Growing up partly on a diet of crime thrillers both on television and in books, it never occurred to me that one day, in this country, the idea of gunmen actually turning up in someone's home, office or car, pointing a gun at him or her and actually pulling the trigger would ever take seed.
As far as I was concerned, these kind of killings happened only on the cold, rainy streets of London, New York or Paris, with real life versions of TV Detectives Colombo, Derrick and Sherlock Holmes trying to unravel the mystery and nailing the suspects through clever means.
The June 1982 abduction and subsequent murder of three high court judges and a retired Major (they were shot at point blank and their bodies set alight) certainly shook the nation to its foundations precisely because it was such a rare occurrence. And I certainly remember the grisly ritual murders that gripped the nation in the 1980s.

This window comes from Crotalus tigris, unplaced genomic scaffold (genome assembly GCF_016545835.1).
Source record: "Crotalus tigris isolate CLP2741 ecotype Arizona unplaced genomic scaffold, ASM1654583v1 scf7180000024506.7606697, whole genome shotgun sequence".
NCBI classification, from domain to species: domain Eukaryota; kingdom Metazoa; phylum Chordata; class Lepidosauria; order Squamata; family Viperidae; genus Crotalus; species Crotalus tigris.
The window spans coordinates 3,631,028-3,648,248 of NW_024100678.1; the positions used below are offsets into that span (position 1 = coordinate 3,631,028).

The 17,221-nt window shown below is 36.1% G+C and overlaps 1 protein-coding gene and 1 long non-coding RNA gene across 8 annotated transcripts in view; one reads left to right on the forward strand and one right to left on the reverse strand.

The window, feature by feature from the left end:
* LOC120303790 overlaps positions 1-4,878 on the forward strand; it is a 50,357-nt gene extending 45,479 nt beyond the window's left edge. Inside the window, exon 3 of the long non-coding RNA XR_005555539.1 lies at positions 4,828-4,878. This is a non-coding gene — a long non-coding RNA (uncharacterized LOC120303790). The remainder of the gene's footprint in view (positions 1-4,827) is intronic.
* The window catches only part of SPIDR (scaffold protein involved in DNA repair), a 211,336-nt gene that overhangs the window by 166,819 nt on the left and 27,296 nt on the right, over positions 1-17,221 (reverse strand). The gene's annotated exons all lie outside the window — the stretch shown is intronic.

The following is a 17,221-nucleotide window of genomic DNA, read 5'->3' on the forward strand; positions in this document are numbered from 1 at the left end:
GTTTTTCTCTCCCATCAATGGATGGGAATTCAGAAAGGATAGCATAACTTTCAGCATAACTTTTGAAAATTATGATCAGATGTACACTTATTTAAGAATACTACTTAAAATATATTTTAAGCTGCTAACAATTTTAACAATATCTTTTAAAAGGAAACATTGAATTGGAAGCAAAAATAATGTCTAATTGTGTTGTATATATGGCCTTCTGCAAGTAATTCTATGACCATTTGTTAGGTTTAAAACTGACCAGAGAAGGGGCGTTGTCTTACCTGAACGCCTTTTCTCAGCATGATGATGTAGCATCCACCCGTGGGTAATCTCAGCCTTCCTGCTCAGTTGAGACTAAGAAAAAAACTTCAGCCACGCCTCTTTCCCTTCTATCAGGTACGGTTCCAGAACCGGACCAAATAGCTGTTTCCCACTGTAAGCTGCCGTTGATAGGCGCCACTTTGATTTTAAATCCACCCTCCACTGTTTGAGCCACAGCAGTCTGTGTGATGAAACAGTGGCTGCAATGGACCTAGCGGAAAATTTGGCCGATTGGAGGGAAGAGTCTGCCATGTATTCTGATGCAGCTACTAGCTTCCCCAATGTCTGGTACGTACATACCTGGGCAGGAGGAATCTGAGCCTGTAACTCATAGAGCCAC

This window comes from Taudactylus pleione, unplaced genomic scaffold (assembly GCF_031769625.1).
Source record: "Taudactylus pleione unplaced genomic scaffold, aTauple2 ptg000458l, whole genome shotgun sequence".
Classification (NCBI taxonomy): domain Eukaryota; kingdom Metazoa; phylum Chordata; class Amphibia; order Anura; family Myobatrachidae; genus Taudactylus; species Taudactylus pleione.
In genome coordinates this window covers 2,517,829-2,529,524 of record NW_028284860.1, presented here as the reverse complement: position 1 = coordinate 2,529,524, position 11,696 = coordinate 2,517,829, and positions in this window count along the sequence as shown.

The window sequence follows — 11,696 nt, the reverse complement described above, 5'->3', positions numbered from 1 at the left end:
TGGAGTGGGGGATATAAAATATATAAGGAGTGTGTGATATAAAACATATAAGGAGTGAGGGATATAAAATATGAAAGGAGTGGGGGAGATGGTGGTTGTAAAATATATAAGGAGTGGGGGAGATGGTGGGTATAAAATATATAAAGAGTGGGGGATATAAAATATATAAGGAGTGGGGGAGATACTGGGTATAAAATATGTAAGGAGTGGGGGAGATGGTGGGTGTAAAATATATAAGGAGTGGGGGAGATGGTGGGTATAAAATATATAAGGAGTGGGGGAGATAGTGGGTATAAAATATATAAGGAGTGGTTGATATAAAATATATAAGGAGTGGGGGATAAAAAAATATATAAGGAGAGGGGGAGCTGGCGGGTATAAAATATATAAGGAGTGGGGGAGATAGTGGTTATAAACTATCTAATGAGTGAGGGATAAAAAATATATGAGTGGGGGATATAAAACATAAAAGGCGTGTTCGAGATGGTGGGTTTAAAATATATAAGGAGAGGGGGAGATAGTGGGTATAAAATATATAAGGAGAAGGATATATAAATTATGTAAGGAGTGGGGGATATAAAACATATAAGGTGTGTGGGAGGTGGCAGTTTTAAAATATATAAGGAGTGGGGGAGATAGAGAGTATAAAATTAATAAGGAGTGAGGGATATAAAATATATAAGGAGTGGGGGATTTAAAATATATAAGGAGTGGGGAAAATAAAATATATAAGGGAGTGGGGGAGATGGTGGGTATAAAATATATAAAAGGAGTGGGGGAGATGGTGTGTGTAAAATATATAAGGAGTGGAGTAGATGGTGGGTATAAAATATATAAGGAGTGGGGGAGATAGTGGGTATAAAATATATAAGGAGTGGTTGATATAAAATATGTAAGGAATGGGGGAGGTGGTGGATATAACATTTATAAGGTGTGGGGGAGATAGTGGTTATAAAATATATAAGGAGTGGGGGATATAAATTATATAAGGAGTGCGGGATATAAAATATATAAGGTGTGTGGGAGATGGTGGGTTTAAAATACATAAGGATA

But there has been a sense that over the past couple of decades or so, killings have been on the rise, almost invariably involving guns.
And these have included ordinary victims of armed robbers and land guards, as well as husbands killing their wives over ridiculous issues.
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There has also been a string of high profile ones that have grabbed and hogged the news limelight.
Sadly, almost none of them have been solved, which hardly does any good for public confidence.
As if the cold cases are not enough, we are now having to grapple with the horrific murder last week of Mr Ahmed Hussein Suale, an under cover investigator with Tiger Eye PI, famed for its exposes on various incidents of wrongdoing.
This comes almost on the heels of the horrendous murder of the Marketing and Public Relations Manager of the Ghana Ports and Harbours Authority, Mrs Josephine Asante.